Centring a div vertically on a page is a more difficult problem. There are four possible situations here, depending on whether you know the heights of the container and the centred box:

  1. you know the height of both the containing block and the height of the centred div
  2. you don't know the height of the containing block but you do know the height of the centred div 
  3. you do know the height of the containing block, but you don't know the height of the centred div
  4. you don't know the height of either the containing block or the centred div

The margin: auto trick used for horizontal centring doesn't work in any of these cases, so you need to try something different.

If you know the height of both the containing box and the centred box, you can just set the padding on the wrapper to half the height of the contents div. This will have the same effect as the margin: auto trick above.

See this technique in a separate html file.

If you don't know the height of the containing block, but you do know the height of the contents, you can use another absolute positioning trick. This would be the case if you were trying to vertically centre a fixed-height div in the browser window.

The key here is that absolutely positioned elements are positioned relative to their parent element. What we can do is move the containing div (the parent element) halfway (50%) down the window and set it's height to 1px. Then we can use positioning to move the contents div up by half its height.

See this technique in a separate html file.

If you do know the height of the containing block, but don't know the height of the contents OR, you don't know the height of either block, you can use the vertical-align property to centre align the contents vertically. Vertical-align can only be applied to elements with display: table-cell, so this only works in browsers that support display:table and display:table-cell (it does not work in Internet Explorer 7 or lower; there are some other tricks you can use to get this to work in older versions of IE).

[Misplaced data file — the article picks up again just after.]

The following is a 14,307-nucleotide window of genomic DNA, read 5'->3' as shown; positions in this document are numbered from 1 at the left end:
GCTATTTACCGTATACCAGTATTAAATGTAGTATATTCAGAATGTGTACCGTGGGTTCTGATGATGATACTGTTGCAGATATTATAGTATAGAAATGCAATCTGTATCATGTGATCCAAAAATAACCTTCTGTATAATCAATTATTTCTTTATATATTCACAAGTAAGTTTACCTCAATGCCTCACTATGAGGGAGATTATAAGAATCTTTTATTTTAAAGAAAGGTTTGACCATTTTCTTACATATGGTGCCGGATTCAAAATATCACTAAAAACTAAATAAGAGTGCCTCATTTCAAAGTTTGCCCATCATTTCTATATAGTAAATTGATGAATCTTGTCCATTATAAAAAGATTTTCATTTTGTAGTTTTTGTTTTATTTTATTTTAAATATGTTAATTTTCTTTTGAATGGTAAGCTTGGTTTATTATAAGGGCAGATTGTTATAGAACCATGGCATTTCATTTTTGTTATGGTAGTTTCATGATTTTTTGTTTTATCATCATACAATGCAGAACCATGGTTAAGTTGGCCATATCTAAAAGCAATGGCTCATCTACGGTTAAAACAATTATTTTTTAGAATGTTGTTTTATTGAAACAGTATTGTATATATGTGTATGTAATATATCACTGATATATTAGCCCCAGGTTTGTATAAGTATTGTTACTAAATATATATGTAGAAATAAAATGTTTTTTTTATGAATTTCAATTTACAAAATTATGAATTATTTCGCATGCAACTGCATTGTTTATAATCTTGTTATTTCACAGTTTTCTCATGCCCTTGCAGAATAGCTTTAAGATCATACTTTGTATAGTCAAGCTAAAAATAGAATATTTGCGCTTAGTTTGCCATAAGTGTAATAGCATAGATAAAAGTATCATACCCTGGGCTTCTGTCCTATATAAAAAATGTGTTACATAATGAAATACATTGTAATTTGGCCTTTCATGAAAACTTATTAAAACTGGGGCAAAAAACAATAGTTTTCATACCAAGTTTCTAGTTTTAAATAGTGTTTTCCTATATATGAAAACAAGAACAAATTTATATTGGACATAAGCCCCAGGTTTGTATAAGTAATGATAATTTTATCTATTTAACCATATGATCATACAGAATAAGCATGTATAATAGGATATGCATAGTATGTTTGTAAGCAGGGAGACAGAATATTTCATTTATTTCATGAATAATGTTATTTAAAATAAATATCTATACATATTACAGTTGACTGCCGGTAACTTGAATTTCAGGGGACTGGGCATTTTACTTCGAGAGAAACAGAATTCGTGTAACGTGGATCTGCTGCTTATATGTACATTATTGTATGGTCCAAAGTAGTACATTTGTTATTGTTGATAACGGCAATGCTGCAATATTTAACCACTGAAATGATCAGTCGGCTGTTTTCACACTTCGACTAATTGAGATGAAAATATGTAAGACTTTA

See this technique in a separate html file.

How to centre a background image

Centring a background image is a different technique. Let's imagine that you want to place your centre aligned content div on top of a background image that provides a graphic border to the page. To centre align a background image, you simply need to set the background-position: property to center (or 50%). The background position property takes values for the horizontal and vertical position (if only one value is specified, the second one is assumed to be center). The following code centres a background image on the body tag:

body {
  background-image: url(background-image.png);
  background-position: center;
  background-color: #ccc;
  background-repeat: repeat-y;
}

The second value in the background-position property is not specified. Since we are repeating the background on the y axis, it doesn't matter how the background is positioned vertically.

With a condensed background declaration:

body {
   background: #ccc url(background-image.png) repeat-y center;
}

See this technique in a separate html file.

Discussion

To discuss, ask questions or comment on this article please see the Webmaster Forums discussion on How to centre a Div and other CSS centring tricks.

Resources

Megan McDermott's picture

About the Author

Megan is co-founder and editor of A Padded Cell and administrator at The Webmaster Forums. She has been designing websites since 1997, with expertise in design, information architecture, usability, HTML/CSS, Drupal theming, and more. Megan is also a partner and co-founder of Woolwich Web Works: A small team that can do big things!